His speech was getting wonderfully intelligible in spite of the strange voice, which had at first almost seemed a thing to make her cross herself. She blushed deeply, and lifted up a corner of her mantle to her mouth again. But just as the too presumptuous stranger was leaning forward, and had his fingers on the arm that held up the screening mantle, he was startled by a harsh voice close upon his ear.

“Who are you—with a murrain to you? No honest buyer, I’ll warrant, but a hanger-on of the dicers—or something worse. Go! dance off, and find fitter company, or I’ll give you a tune to a little quicker time than you’ll like.”

The young stranger drew back and looked at the speaker with a glance provokingly free from alarm and deprecation, and his slight expression of saucy amusement broke into a broad beaming smile as he surveyed the figure of his threatenor. She was a stout but brawny woman, with a man’s jerkin slipped over her green serge gamurra or gown, and the peaked hood of some departed mantle fastened round her sunburnt face, which, under all its coarseness and premature wrinkles, showed a half-sad, half-ludicrous maternal resemblance to the tender baby-face of the little maiden—the sort of resemblance which often seems a more croaking, shudder-creating prophecy than that of the death’s-head.

There was something irresistibly propitiating in that bright young smile, but Monna Ghita was not a woman to betray any weakness, and she went on speaking, apparently with heightened exasperation.

“Yes, yes, you can grin as well as other monkeys in cap and jerkin. You’re a minstrel or a mountebank, I’ll be sworn; you look for all the world as silly as a tumbler when he’s been upside down and has got on his heels again. And what fool’s tricks hast thou been after, Tessa?” she added, turning to her daughter, whose frightened face was more inviting to abuse. “Giving away the milk and victuals, it seems; ay, ay, thou’dst carry water in thy ears for any idle vagabond that didn’t like to stoop for it, thou silly staring rabbit! Turn thy back, and lift the herbs out of the panniers, else I’ll make thee say a few Aves without counting.”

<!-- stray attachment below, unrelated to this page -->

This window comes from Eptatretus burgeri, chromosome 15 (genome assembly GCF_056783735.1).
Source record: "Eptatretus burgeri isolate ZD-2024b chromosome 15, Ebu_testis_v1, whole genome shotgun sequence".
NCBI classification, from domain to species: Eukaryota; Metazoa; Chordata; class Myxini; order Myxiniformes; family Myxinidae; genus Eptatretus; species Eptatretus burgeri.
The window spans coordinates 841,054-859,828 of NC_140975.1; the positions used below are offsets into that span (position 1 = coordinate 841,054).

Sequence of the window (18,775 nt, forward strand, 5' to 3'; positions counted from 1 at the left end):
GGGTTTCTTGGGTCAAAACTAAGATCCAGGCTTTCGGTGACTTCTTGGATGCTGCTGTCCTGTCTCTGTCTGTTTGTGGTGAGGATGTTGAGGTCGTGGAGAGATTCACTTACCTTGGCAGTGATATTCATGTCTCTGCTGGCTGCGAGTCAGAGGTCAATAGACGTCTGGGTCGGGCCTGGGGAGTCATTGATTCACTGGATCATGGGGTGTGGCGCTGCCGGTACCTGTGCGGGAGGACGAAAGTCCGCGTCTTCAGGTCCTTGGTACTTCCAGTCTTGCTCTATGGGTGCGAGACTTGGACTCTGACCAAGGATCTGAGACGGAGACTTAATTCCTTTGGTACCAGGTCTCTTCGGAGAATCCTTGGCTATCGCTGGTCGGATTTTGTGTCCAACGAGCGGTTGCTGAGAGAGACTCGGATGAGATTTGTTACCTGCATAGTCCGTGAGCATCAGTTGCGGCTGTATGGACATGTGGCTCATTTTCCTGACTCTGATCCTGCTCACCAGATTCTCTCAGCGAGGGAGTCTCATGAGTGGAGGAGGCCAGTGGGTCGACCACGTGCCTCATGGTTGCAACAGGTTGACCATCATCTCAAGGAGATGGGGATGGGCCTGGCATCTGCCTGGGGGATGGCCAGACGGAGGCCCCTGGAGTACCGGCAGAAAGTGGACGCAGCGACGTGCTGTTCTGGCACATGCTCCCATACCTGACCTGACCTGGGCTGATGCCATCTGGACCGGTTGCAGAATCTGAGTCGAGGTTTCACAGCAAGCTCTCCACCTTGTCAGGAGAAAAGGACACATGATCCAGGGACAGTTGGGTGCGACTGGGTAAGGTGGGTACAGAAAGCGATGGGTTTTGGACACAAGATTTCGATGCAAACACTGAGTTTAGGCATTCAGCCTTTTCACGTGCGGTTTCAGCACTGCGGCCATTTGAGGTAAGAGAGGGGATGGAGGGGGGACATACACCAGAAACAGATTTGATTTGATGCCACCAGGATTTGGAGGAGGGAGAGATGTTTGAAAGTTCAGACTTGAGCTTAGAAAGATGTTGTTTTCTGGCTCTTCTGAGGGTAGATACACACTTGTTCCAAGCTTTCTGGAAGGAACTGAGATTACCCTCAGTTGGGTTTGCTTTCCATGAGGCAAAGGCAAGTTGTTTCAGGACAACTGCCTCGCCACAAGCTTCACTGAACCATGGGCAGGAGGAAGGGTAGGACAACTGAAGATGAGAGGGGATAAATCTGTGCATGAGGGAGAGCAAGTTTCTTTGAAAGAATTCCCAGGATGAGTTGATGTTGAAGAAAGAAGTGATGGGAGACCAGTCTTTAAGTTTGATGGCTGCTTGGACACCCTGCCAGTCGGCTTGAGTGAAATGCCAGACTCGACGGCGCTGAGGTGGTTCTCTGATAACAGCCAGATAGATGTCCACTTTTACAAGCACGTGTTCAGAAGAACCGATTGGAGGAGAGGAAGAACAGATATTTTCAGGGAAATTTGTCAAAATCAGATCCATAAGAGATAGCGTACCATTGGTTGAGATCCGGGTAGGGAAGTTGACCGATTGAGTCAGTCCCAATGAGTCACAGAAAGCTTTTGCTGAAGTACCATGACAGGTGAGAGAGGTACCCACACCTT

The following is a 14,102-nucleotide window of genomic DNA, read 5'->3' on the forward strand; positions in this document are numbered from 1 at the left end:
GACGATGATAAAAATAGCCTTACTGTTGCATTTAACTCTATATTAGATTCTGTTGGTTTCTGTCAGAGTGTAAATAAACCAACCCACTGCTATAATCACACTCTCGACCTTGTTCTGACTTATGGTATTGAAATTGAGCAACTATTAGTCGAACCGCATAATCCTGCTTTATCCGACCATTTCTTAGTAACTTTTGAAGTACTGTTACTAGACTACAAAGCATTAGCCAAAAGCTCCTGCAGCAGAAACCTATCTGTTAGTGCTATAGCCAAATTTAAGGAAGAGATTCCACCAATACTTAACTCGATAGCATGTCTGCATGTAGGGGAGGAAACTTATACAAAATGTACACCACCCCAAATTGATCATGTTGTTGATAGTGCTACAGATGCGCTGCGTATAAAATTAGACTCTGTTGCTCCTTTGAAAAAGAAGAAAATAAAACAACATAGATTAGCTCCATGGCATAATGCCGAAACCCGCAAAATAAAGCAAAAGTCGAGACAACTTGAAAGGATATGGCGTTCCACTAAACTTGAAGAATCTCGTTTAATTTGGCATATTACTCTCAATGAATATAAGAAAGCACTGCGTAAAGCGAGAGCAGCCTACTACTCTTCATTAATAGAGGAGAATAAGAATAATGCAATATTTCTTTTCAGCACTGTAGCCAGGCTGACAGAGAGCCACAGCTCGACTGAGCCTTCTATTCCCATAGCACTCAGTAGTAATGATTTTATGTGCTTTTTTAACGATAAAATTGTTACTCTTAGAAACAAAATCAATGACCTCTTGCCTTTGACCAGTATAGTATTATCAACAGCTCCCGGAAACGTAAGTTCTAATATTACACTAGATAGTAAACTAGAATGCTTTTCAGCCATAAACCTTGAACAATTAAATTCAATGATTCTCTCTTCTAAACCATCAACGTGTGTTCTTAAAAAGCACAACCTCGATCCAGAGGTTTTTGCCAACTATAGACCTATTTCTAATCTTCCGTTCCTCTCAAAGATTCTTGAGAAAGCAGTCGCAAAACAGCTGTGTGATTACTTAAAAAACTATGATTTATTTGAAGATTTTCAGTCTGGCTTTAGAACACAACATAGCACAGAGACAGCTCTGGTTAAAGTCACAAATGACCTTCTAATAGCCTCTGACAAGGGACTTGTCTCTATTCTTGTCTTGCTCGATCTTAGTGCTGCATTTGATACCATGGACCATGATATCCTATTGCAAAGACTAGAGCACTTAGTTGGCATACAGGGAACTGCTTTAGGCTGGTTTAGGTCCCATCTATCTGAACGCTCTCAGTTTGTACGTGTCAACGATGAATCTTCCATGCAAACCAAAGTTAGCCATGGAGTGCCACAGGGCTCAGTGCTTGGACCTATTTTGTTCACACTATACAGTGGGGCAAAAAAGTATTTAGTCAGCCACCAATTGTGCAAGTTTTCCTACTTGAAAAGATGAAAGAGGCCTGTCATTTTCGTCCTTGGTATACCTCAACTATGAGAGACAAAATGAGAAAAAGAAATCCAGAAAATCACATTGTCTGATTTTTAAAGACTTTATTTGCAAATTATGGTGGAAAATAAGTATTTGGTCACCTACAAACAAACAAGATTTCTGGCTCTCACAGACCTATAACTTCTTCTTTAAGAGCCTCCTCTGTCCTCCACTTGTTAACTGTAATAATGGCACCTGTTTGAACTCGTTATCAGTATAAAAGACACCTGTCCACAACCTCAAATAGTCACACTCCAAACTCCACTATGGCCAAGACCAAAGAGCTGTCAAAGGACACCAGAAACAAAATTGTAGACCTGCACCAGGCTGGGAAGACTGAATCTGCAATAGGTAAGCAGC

“Nay, Madonna,” said the stranger, with a pleading smile, “don’t be angry with your pretty Tessa for taking pity on a hungry traveller, who found himself unexpectedly without a quattrino. Your handsome face looks so well when it frowns, that I long to see it illuminated by a smile.”

“Va via! I know what paste you are made of. You may tickle me with that straw a good long while before I shall laugh, I can tell you. Get along, with a bad Easter! else I’ll make a beauty-spot or two on that face of yours that shall spoil your kissing on this side Advent.”

As Monna Ghita lifted her formidable talons by way of complying with the first and last requisite of eloquence, Bratti, who had come up a minute or two before, had been saying to his companion, “What think you of this pretty parrot, Nello? Doesn’t his tongue smack of Venice?”

“Nay, Bratti,” said the barber in an undertone, “thy wisdom has much of the ass in it, as I told thee just now; especially about the ears. This stranger is a Greek, else I’m not the barber who has had the sole and exclusive shaving of the excellent Demetrio, and drawn more than one sorry tooth from his learned jaw. And this youth might be taken to have come straight from Olympus—at least when he has had a touch of my razor.”

“Orsù! Monna Ghita!” continued Nello, not sorry to see some sport; “what has happened to cause such a thunderstorm? Has this young stranger been misbehaving himself?”

“By San Giovanni!” said the cautious Bratti, who had not shaken off his original suspicions concerning the shabbily-clad possessor of jewels, “he did right to run away from me, if he meant to get into mischief. I can swear that I found him under the Loggia de’ Cerchi, with a ring on his finger such as I’ve seen worn by Bernardo Rucellai himself. Not another rusty nail’s worth do I know about him.”

“The fact is,” said Nello, eyeing the stranger good-humouredly, “this bello giovane has been a little too presumptuous in admiring the charms of Monna Ghita, and has attempted to kiss her while her daughter’s back is turned; for I observe that the pretty Tessa is too busy to look this way at present. Was it not so, Messer?” Nello concluded, in a tone of courtesy.

“You have divined the offence like a soothsayer,” said the stranger, laughingly. “Only that I had not the good fortune to find Monna Ghita here at first. I begged a cup of milk from her daughter, and had accepted this gift of bread, for which I was making a humble offering of gratitude, before I had the higher pleasure of being face to face with these riper charms which I was perhaps too bold in admiring.”

“Va, va! be off, every one of you, and stay in purgatory till I pay to get you out, will you?” said Monna Ghita, fiercely, elbowing Nello, and leading forward her mule so as to compel the stranger to jump aside. “Tessa, thou simpleton, bring forward thy mule a bit: the cart will be upon us.”

As Tessa turned to take the mule’s bridle, she cast one timid glance at the stranger, who was now moving with Nello out of the way of an approaching market-cart; and the glance was just long enough to seize the beckoning movement of his hand, which indicated that he had been watching for this opportunity of an adieu.

“Ebbene